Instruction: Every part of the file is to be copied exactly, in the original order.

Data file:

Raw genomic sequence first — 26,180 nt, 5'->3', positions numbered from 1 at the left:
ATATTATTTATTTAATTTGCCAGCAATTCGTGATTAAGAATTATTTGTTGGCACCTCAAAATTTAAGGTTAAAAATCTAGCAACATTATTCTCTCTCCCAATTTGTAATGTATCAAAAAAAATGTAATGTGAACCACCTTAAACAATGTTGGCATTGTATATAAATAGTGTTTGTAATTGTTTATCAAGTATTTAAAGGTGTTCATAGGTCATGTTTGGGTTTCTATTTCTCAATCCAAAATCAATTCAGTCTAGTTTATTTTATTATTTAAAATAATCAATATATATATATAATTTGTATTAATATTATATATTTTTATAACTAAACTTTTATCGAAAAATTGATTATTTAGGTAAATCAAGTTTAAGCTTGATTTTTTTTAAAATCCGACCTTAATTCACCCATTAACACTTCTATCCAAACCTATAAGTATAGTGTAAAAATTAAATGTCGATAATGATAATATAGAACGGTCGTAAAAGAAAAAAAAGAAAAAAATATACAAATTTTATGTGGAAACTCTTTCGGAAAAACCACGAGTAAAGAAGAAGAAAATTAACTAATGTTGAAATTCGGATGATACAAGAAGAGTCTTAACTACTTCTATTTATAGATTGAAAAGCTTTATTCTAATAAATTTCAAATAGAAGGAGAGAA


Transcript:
Raw genomic sequence first — 26,180 nt, 5'->3', positions numbered from 1 at the left:
ATATTATTTATTTAATTTGCCAGCAATTCGTGATTAAGAATTATTTGTTGGCACCTCAAAATTTAAGGTTAAAAATCTAGCAACATTATTCTCTCTCCCAATTTGTAATGTATCAAAAAAAATGTAATGTGAACCACCTTAAACAATGTTGGCATTGTATATAAATAGTGTTTGTAATTGTTTATCAAGTATTTAAAGGTGTTCATAGGTCATGTTTGGGTTTCTATTTCTCAATCCAAAATCAATTCAGTCTAGTTTATTTTATTATTTAAAATAATCAATATATATATATAATTTGTATTAATATTATATATTTTTATAACTAAACTTTTATCGAAAAATTGATTATTTAGGTAAATCAAGTTTAAGCTTGATTTTTTTTAAAATCCGACCTTAATTCACCCATTAACACTTCTATCCAAACCTATAAGTATAGTGTAAAAATTAAATGTCGATAATGATAATATAGAACGGTCGTAAAAGAAAAAAAAGAAAAAAATATACAAATTTTATGTGGAAACTCTTTCGGAAAAACCACGAGTAAAGAAGAAGAAAATTAACTAATGTTGAAATTCGGATGATACAAGAAGAGTCTTAACTACTTCTATTTATAGATTGAAAAGCTTTATTCTAATAAATTTCAAATAGAAGGAGAGAA